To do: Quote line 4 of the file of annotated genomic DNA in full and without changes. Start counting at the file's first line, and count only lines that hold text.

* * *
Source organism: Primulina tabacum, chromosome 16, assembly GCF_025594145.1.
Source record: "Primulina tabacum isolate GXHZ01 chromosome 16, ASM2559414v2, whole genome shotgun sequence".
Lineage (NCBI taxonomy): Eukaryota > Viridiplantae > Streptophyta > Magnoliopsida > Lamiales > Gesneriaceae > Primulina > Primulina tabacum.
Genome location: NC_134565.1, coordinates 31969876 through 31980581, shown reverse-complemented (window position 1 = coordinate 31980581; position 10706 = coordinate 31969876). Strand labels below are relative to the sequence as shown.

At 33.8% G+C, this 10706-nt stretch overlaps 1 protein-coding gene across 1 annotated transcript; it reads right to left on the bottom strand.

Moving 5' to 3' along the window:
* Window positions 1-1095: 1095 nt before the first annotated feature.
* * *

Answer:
Genome location: NC_134565.1, coordinates 31969876 through 31980581, shown reverse-complemented (window position 1 = coordinate 31980581; position 10706 = coordinate 31969876). Strand labels below are relative to the sequence as shown.